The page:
Like everyone else in the country I have been glued to social media since the heartbreaking news that Britain has voted leave the EU.
As a Scot who spent her teenage years in Yorkshire and ended up in London, I find it hard to understand why vast chunks of the country thought leaving was the right choice and like many people, I wonder why there seems to be such a UK divide. Not a North South divide, as Scotland voted to remain, but as many newspapers have suggested, an ‘us and them’ divide. Them being Londoners in particular.
The misconception that we are more privileged than the rest of Britain is hard to swallow for many of us, as we are not rich and work incredibly long hours, and the young people who are born and bred, struggle to find affordable rents, with little prospect of ever owning their own home.
Of course there are more rich people in London than anywhere else in the UK, but the privileged elite that run the country are as frustrating to us left wing Londoners as everyone else. Just as we shouldn’t label those who voted out as racist – Londoners shouldn’t be branded rich and self satisfied and unaware of the struggles of the rest of the country.
Most of my friends came to London from other parts of the country and worked hard to carve out a career and create a life for ourselves and our families. We sent out children to state schools, contribute to our communities and work hard to build a tolerant, multicultural city. Day to day living for ordinary people in London can be much harder than other parts of the UK and while we also hate that we have to wait in A&E for five hours etc etc – we tend to blame the government, not immigration.
Many of my younger friends and increasingly my children are thinking about moving out of London, as it’s simply too hard and too expensive to live here. Our generation made straight for the capital after university and never looked back, as moving home was seen as failure. A friend said to me the other night, “I would rather have become a rent boy than move back home after university” and now he’s a barrister!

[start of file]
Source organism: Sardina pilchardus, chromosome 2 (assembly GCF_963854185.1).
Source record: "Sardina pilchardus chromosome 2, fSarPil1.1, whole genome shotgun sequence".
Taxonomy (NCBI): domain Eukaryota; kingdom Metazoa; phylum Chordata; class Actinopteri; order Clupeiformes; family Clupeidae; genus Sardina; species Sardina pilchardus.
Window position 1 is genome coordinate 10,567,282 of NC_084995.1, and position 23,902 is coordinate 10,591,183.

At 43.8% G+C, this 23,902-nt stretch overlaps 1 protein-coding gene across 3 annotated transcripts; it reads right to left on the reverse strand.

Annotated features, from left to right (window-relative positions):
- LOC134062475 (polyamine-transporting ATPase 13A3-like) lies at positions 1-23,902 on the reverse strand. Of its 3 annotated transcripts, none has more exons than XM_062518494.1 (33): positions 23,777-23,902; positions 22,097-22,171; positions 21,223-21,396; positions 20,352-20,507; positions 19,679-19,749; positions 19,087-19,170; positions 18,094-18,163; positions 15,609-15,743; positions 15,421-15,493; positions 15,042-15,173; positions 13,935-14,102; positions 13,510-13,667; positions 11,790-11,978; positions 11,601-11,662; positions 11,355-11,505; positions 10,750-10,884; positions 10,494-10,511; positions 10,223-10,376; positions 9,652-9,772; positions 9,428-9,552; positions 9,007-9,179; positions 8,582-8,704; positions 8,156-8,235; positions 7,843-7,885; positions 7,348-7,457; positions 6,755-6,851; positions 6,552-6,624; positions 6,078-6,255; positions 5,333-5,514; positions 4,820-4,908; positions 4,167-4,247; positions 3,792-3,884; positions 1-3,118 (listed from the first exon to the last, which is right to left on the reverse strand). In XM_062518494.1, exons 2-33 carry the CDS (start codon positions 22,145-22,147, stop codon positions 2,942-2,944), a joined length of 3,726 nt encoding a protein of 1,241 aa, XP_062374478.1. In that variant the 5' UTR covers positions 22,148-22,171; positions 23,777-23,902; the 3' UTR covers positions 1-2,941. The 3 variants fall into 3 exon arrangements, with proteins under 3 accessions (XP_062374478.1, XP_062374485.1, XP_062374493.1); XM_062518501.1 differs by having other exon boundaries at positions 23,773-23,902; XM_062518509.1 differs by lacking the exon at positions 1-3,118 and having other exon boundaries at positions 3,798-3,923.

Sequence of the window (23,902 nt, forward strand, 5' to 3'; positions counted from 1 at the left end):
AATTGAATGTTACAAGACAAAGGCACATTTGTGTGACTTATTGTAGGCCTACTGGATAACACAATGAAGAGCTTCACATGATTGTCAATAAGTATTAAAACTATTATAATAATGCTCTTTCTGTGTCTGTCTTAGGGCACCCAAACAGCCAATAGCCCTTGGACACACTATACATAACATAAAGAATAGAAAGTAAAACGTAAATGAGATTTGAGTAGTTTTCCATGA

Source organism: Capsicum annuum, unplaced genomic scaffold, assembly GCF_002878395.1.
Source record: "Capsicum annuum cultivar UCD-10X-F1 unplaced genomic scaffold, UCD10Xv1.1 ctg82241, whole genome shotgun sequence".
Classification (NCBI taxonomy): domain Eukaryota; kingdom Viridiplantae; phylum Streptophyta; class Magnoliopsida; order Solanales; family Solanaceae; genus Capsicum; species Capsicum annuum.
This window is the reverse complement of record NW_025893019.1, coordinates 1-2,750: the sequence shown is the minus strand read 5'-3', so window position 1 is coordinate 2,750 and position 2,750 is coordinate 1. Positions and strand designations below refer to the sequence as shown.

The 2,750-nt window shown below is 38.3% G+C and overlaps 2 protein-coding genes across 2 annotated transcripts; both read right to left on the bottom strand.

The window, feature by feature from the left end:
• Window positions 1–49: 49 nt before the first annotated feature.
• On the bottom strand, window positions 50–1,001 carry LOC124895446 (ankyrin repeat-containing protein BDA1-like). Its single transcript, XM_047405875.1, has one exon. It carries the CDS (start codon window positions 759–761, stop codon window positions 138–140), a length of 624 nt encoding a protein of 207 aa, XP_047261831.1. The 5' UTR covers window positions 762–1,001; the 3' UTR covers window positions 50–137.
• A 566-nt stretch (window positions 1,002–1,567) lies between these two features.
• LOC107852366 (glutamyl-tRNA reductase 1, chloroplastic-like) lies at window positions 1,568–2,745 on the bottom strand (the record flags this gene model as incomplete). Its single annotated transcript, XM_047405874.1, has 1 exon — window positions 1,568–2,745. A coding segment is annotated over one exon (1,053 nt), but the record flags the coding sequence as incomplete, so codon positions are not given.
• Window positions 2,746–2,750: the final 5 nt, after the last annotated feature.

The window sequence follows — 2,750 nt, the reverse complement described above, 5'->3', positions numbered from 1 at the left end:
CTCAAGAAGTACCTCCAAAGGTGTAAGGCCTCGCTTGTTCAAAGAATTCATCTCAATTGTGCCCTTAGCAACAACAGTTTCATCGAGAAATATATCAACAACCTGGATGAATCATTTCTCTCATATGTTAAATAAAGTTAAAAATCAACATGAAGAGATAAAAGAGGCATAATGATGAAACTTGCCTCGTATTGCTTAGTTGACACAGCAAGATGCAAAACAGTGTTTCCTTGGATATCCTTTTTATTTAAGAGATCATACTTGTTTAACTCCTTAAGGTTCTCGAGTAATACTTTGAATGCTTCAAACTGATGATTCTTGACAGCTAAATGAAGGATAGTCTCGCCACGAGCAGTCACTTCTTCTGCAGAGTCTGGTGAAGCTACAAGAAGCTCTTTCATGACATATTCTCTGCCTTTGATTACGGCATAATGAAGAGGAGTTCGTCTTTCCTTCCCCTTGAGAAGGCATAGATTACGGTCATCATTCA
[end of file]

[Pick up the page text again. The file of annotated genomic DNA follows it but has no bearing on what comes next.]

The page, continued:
But for young people who can’t afford £700+ a month rent, while doing unpaid internships or working in coffee shops, the idea of living in one of the other vibrant cities around the country holds much more appeal than it did for us – which can only be a good thing, as maybe it will help bridge the generation and culture gaps that have become so apparent.
As both political parties go into melt down and we all face an uncertain future, surely tolerance, understanding and a sense of unity is the only way forward.
And in the words of my friend Vicky on FB this morning – things might not be that bad after all.
“So this time last week I was thinking eek..out of the EU and Trump as president. Now I’m thinking PM could be a woman (Theresa), opposition could be a woman (Eagle) Hilary could be bossing it in the US, Nicola Sturgeon clacking around Scotland and Merkel steadfast in Europe and suddenly you think. Yes this could finally look like a different kind of politics. #womensortingitout‘.
Couldn’t agree more Jane, forward not back. I do hope that Theresa triumphs, she’s our local MP. I respect and admire her work ethic and principles. This confusion and chaos will bring great opportunities and hopefully healing and unity will follow.